Thailand’s King Bhumibol Adulyadej has asked the nation to work together for stability, as protests give way to celebrations as people marked the monarch’s birthday.
Cheering crowds lined the streets to celebrate the 86th birthday of Thailand’s revered king near his seaside palace on Thursday, an event marked with a lull in tensions after violent political protests.
“To bring happiness to this country, everyone has to do the right thing,” the king said in his brief address.
“We have our duty and we all know our roles.For the benefit of our country, Thai people must be aware and must pay attention to this duty, for the good of the nation and its security.”
Thailand remains on edge following days of street clashes between police and protesters bent on overthrowing Prime Minister Yingluck Shinawatra and curbing the political influence of her brother Thaksin.
Protesters and police in Bangkok observed a temporary truce Wednesday in a dramatic move ahead of the birthday celebrations for King Bhumibol, who is treated as a near-deity by many Thais.
Images broadcast live on all Thai television stations showed a sea of yellow, as thousands of people lined the streets wearing the colour associated with the king in the central coastal town of Hua Hin, where he has lived since leaving hospital in August.
Weeping supporters shouted “long live the King!” and waved Thai national flags as the royal convoy made a brief tour of the town’s streets before returning to the palace.
Protests to resume
“He’s given his personal time to help his people unconditionally and asks for nothing in return,” crowd member Surin Ruengpanich told Al Jazeera.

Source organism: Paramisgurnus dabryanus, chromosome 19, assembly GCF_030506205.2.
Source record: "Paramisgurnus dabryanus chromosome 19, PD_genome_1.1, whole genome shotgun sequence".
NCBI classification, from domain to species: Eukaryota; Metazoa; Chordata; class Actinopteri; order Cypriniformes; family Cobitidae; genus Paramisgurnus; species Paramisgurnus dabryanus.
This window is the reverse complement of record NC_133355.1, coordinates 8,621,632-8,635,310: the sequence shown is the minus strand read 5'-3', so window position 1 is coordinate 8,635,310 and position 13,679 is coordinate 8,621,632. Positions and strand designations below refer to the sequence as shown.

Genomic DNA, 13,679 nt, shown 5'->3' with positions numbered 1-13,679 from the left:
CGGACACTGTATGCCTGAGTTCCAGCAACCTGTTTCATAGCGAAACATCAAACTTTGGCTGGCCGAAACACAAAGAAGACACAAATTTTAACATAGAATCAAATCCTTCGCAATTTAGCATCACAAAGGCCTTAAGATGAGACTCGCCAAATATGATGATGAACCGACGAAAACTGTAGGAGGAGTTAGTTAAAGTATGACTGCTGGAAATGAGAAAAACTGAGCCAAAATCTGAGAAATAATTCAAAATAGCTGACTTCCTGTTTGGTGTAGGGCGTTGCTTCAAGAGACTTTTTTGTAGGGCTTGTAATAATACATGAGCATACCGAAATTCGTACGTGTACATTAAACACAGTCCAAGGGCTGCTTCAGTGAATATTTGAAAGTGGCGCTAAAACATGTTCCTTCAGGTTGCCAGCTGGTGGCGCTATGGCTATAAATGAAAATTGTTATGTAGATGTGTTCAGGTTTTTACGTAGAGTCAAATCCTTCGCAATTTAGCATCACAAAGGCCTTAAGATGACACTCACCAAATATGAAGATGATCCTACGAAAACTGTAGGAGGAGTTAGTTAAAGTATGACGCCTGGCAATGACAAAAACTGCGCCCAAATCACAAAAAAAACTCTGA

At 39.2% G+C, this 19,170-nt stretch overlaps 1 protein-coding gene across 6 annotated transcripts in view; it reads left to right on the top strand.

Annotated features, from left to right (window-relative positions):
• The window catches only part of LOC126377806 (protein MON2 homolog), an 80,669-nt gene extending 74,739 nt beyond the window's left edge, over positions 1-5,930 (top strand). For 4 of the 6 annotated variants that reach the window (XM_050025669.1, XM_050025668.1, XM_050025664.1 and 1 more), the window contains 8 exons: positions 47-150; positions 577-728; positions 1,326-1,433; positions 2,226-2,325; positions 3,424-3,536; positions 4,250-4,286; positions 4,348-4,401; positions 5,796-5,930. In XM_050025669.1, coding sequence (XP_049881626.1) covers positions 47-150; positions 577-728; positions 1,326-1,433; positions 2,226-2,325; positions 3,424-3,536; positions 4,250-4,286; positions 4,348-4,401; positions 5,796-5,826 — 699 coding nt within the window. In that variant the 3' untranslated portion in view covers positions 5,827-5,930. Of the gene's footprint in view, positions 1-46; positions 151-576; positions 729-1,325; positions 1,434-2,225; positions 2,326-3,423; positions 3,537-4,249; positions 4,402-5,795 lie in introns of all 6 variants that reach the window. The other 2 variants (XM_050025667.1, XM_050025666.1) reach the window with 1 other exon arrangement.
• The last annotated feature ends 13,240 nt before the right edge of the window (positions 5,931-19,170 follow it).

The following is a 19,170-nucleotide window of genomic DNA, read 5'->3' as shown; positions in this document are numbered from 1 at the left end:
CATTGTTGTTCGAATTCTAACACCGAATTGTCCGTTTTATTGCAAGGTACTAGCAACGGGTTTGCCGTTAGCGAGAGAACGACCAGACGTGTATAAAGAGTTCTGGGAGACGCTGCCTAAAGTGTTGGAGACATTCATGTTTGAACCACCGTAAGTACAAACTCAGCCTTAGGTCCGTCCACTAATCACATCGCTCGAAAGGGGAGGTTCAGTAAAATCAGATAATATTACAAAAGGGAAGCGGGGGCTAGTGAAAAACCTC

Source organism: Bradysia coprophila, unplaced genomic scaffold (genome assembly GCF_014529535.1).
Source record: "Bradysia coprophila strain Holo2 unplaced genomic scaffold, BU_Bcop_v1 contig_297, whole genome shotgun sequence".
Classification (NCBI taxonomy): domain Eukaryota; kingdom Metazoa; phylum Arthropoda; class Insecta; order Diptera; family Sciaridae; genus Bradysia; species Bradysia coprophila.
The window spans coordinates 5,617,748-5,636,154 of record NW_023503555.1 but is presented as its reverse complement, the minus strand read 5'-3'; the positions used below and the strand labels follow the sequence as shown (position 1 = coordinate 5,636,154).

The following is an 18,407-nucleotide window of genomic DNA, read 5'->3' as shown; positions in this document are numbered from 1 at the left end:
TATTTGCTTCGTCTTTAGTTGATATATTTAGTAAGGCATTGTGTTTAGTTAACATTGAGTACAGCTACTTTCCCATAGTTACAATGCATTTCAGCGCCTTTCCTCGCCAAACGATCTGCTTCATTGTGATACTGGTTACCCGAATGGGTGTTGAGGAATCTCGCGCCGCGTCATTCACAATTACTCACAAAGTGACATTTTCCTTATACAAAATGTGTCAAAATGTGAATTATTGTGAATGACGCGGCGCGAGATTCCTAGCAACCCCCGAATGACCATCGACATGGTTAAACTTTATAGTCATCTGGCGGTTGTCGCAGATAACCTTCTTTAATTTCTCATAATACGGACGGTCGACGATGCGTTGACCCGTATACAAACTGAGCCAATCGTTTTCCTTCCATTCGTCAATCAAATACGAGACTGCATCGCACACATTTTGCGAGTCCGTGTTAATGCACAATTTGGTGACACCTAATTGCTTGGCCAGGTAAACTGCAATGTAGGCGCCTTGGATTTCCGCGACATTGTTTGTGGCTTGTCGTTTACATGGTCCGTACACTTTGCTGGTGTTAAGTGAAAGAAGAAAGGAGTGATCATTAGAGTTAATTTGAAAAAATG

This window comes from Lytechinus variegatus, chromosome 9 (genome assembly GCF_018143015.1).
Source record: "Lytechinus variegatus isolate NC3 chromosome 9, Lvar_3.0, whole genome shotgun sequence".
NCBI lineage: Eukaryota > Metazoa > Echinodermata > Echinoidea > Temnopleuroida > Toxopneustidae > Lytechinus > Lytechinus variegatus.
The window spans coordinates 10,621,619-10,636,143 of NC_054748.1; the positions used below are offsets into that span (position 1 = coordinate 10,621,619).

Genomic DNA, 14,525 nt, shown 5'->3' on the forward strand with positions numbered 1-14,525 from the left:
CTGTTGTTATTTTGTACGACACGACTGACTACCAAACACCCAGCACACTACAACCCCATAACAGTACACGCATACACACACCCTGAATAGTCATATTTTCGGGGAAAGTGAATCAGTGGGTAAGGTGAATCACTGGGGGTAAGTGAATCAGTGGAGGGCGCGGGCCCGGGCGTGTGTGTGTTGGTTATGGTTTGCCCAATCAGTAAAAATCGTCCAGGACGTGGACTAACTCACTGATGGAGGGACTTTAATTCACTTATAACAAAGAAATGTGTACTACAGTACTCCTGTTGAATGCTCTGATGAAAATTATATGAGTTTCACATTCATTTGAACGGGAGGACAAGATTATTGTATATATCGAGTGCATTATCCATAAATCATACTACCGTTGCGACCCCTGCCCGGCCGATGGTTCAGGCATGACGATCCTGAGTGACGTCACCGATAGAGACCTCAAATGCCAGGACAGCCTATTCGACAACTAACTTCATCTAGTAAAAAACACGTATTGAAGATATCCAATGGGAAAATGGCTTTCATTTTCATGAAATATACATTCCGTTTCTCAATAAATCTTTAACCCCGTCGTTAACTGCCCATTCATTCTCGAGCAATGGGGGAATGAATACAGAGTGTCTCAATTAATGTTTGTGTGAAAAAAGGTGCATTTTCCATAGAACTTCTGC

Crown Prince Maha Vajiralongkorn made a speech to begin the formal birthday ceremony, which was presided over by the frail monarch and attended by dignitaries including Yingluck and the country’s military heads.
Thailand has been periodically rocked by sometimes bloody unrest since former premier Thaksin was deposed by royalist generals in a coup seven years ago.
Demonstrators cleaned up a key rally site in old Bangkok in preparation for the birthday festivities, vowing to pause in reverence on Thursday but to resume their street action on Friday.
King Bhumibol, the world’s longest-serving monarch, has suffered from a range of ailments in recent years, but left the Bangkok hospital where he had lived since 2009 to move to his palace in Hua Hin with Queen Sirikit earlier this year.
Any political action or violence on his birthday would be viewed as a serious sign of disrespect.
Police fired tear gas, rubber bullets and water cannon to repel protesters trying to occupy key ministries in the unrest at the weekend, which left five dead and over 200 injured.
The long-running political conflict broadly pits a Bangkok-based middle class and royalist elite backed by the military, against rural and working-class voters loyal to Thaksin, a billionaire businessman-turned-populist politician.
The recent protests mark the biggest clashes since dozens of people were killed in a crackdown on mass pro-Thaksin rallies in Bangkok three years ago.
The demonstrations are aimed at toppling Yingluck’s government and replacing it with an unelected “people’s council”.
They were triggered by an amnesty bill, since abandoned by Yingluck’s ruling party, which opponents feared would have allowed Thaksin to return to his home country.
He fled in 2008 to avoid jail for a corruption conviction he contends is politically motivated.